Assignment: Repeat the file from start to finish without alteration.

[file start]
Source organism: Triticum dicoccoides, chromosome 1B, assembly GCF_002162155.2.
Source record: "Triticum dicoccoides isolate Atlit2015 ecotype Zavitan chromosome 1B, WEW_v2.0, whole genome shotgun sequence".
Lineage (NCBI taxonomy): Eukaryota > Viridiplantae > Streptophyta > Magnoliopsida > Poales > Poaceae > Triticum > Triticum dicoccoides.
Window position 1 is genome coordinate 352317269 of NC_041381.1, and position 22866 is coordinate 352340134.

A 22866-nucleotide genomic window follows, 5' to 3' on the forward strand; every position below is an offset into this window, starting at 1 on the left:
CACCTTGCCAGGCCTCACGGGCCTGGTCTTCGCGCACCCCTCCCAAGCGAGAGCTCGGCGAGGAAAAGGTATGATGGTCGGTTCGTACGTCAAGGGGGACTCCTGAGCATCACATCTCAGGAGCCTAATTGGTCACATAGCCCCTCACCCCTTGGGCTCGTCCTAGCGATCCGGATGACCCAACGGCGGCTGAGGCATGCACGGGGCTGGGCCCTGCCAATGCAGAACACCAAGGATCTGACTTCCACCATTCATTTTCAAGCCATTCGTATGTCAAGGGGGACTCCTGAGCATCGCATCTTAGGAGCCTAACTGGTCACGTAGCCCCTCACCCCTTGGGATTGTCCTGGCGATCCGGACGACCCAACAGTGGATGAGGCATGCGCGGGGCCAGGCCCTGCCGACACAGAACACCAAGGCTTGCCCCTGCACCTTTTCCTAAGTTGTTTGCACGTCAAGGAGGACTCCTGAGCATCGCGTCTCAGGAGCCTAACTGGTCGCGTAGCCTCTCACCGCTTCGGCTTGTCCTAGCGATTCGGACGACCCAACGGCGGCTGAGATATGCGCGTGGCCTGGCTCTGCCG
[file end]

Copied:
Source organism: Triticum dicoccoides, chromosome 1B, assembly GCF_002162155.2.
Source record: "Triticum dicoccoides isolate Atlit2015 ecotype Zavitan chromosome 1B, WEW_v2.0, whole genome shotgun sequence".
Lineage (NCBI taxonomy): Eukaryota > Viridiplantae > Streptophyta > Magnoliopsida > Poales > Poaceae > Triticum > Triticum dicoccoides.
Window position 1 is genome coordinate 352317269 of NC_041381.1, and position 22866 is coordinate 352340134.

A 22866-nucleotide genomic window follows, 5' to 3' on the forward strand; every position below is an offset into this window, starting at 1 on the left:
CACCTTGCCAGGCCTCACGGGCCTGGTCTTCGCGCACCCCTCCCAAGCGAGAGCTCGGCGAGGAAAAGGTATGATGGTCGGTTCGTACGTCAAGGGGGACTCCTGAGCATCACATCTCAGGAGCCTAATTGGTCACATAGCCCCTCACCCCTTGGGCTCGTCCTAGCGATCCGGATGACCCAACGGCGGCTGAGGCATGCACGGGGCTGGGCCCTGCCAATGCAGAACACCAAGGATCTGACTTCCACCATTCATTTTCAAGCCATTCGTATGTCAAGGGGGACTCCTGAGCATCGCATCTTAGGAGCCTAACTGGTCACGTAGCCCCTCACCCCTTGGGATTGTCCTGGCGATCCGGACGACCCAACAGTGGATGAGGCATGCGCGGGGCCAGGCCCTGCCGACACAGAACACCAAGGCTTGCCCCTGCACCTTTTCCTAAGTTGTTTGCACGTCAAGGAGGACTCCTGAGCATCGCGTCTCAGGAGCCTAACTGGTCGCGTAGCCTCTCACCGCTTCGGCTTGTCCTAGCGATTCGGACGACCCAACGGCGGCTGAGATATGCGCGTGGCCTGGCTCTGCCG